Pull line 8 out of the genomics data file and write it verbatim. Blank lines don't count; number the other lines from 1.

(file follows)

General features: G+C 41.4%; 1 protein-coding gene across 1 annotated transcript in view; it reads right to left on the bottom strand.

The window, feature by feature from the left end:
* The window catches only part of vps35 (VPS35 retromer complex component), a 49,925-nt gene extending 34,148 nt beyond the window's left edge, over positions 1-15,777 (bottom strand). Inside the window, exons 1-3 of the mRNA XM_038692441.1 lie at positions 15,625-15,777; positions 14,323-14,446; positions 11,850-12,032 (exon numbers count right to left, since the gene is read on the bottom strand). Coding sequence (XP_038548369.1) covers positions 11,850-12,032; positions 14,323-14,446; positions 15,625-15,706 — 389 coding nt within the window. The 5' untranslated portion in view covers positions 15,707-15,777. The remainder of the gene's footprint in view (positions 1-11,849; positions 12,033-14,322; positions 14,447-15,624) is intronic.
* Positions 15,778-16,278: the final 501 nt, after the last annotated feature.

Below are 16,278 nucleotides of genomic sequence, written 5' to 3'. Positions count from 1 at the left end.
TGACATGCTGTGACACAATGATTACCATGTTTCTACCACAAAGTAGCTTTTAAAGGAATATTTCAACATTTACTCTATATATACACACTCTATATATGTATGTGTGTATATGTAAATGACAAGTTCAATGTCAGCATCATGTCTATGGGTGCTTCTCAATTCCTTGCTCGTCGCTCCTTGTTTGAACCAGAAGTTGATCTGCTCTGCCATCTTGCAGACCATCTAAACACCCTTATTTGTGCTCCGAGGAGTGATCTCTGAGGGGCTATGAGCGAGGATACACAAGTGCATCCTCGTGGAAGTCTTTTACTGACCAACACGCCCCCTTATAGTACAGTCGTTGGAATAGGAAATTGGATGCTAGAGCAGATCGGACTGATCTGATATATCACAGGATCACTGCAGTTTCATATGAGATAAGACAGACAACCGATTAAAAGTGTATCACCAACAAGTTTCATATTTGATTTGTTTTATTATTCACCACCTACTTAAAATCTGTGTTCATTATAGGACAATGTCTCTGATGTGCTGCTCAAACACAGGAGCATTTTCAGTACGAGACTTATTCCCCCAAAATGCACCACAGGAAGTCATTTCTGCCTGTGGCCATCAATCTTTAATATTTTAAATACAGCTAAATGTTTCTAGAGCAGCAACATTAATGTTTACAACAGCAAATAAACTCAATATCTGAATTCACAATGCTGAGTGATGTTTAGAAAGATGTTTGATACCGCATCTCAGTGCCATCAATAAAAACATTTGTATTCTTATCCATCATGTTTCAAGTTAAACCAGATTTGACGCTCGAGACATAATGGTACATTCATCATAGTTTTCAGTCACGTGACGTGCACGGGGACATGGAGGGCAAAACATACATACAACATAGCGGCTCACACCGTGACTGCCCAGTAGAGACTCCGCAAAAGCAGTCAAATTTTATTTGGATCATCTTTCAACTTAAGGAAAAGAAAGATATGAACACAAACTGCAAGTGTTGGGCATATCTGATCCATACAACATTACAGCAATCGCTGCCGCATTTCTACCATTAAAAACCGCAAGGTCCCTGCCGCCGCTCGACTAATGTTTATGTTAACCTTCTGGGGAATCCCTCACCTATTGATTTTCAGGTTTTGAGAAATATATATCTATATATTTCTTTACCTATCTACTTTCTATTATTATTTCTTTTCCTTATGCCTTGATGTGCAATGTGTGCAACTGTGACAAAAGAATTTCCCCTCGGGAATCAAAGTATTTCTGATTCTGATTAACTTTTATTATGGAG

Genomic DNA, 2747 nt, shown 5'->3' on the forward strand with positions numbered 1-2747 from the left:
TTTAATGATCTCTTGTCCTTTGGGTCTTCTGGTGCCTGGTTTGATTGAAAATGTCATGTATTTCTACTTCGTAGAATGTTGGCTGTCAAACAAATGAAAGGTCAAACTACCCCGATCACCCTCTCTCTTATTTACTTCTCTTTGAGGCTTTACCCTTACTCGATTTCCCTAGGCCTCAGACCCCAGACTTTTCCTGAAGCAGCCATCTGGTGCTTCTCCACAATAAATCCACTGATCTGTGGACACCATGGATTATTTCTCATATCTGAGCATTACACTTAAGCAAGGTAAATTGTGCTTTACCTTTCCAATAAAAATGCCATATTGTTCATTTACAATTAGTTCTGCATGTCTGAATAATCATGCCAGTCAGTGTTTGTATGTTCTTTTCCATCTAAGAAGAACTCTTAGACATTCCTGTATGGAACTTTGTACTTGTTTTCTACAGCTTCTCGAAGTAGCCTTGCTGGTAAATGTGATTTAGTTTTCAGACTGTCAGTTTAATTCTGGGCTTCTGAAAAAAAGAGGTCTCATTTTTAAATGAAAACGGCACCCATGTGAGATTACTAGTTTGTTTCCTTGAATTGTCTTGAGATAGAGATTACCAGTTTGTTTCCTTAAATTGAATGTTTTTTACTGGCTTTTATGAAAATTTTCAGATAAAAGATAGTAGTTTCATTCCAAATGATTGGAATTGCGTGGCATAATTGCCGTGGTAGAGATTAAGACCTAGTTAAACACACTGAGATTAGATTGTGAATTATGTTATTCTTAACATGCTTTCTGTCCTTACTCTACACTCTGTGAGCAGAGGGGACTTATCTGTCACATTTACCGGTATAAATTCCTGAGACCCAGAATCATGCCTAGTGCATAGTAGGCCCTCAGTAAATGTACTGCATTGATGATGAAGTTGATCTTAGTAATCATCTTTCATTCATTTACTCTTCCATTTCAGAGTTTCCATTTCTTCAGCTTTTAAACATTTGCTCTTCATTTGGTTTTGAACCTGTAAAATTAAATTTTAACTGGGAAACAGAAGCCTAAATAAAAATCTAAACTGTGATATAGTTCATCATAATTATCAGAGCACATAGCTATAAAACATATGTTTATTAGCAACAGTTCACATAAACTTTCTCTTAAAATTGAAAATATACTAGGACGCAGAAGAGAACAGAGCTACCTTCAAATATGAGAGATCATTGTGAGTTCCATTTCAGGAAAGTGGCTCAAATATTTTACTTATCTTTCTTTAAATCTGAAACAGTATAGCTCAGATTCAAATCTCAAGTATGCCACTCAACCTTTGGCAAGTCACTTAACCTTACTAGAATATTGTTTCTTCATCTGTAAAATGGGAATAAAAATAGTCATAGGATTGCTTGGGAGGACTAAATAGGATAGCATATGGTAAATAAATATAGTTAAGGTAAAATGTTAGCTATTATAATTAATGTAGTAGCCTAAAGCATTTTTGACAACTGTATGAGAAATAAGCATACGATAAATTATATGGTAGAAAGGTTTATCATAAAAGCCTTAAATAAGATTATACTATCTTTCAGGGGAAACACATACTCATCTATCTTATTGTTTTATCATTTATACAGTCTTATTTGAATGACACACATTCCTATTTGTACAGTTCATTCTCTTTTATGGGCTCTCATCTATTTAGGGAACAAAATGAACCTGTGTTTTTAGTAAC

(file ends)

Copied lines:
TTTAATGATCTCTTGTCCTTTGGGTCTTCTGGTGCCTGGTTTGATTGAAAATGTCATGTATTTCTACTTCGTAGAATGTTGGCTGTCAAACAAATGAAAGGTCAAACTACCCCGATCACCCTCTCTCTTATTTACTTCTCTTTGAGGCTTTACCCTTACTCGATTTCCCTAGGCCTCAGACCCCAGACTTTTCCTGAAGCAGCCATCTGGTGCTTCTCCACAATAAATCCACTGATCTGTGGACACCATGGATTATTTCTCATATCTGAGCATTACACTTAAGCAAGGTAAATTGTGCTTTACCTTTCCAATAAAAATGCCATATTGTTCATTTACAATTAGTTCTGCATGTCTGAATAATCATGCCAGTCAGTGTTTGTATGTTCTTTTCCATCTAAGAAGAACTCTTAGACATTCCTGTATGGAACTTTGTACTTGTTTTCTACAGCTTCTCGAAGTAGCCTTGCTGGTAAATGTGATTTAGTTTTCAGACTGTCAGTTTAATTCTGGGCTTCTGAAAAAAAGAGGTCTCATTTTTAAATGAAAACGGCACCCATGTGAGATTACTAGTTTGTTTCCTTGAATTGTCTTGAGATAGAGATTACCAGTTTGTTTCCTTAAATTGAATGTTTTTTACTGGCTTTTATGAAAATTTTCAGATAAAAGATAGTAGTTTCATTCCAAATGATTGGAATTGCGTGGCATAATTGCCGTGGTAGAGATTAAGACCTAGTTAAACACACTGAGATTAGATTGTGAATTATGTTATTCTTAACATGCTTTCTGTCCTTACTCTACACTCTGTGAGCAGAGGGGACTTATCTGTCACATTTACCGGTATAAATTCCTGAGACCCAGAATCATGCCTAGTGCATAGTAGGCCCTCAGTAAATGTACTGCATTGATGATGAAGTTGATCTTAGTAATCATCTTTCATTCATTTACTCTTCCATTTCAGAGTTTCCATTTCTTCAGCTTTTAAACATTTGCTCTTCATTTGGTTTTGAACCTGTAAAATTAAATTTTAACTGGGAAACAGAAGCCTAAATAAAAATCTAAACTGTGATATAGTTCATCATAATTATCAGAGCACATAGCTATAAAACATATGTTTATTAGCAACAGTTCACATAAACTTTCTCTTAAAATTGAAAATATACTAGGACGCAGAAGAGAACAGAGCTACCTTCAAATATGAGAGATCATTGTGAGTTCCATTTCAGGAAAGTGGCTCAAATATTTTACTTATCTTTCTTTAAATCTGAAACAGTATAGCTCAGATTCAAATCTCAAGTATGCCACTCAACCTTTGGCAAGTCACTTAACCTTACTAGAATATTGTTTCTTCATCTGTAAAATGGGAATAAAAATAGTCATAGGATTGCTTGGGAGGACTAAATAGGATAGCATATGGTAAATAAATATAGTTAAGGTAAAATGTTAGCTATTATAATTAATGTAGTAGCCTAAAGCATTTTTGACAACTGTATGAGAAATAAGCATACGATAAATTATATGGTAGAAAGGTTTATCATAAAAGCCTTAAATAAGATTATACTATCTTTCAGGGGAAACACATACTCATCTATCTTATTGTTTTATCATTTATACAGTCTTATTTGAATGACACACATTCCTATTTGTACAGTTCATTCTCTTTTATGGGCTCTCATCTATTTAGGGAACAAAATGAACCTGTGTTTTTAGTAAC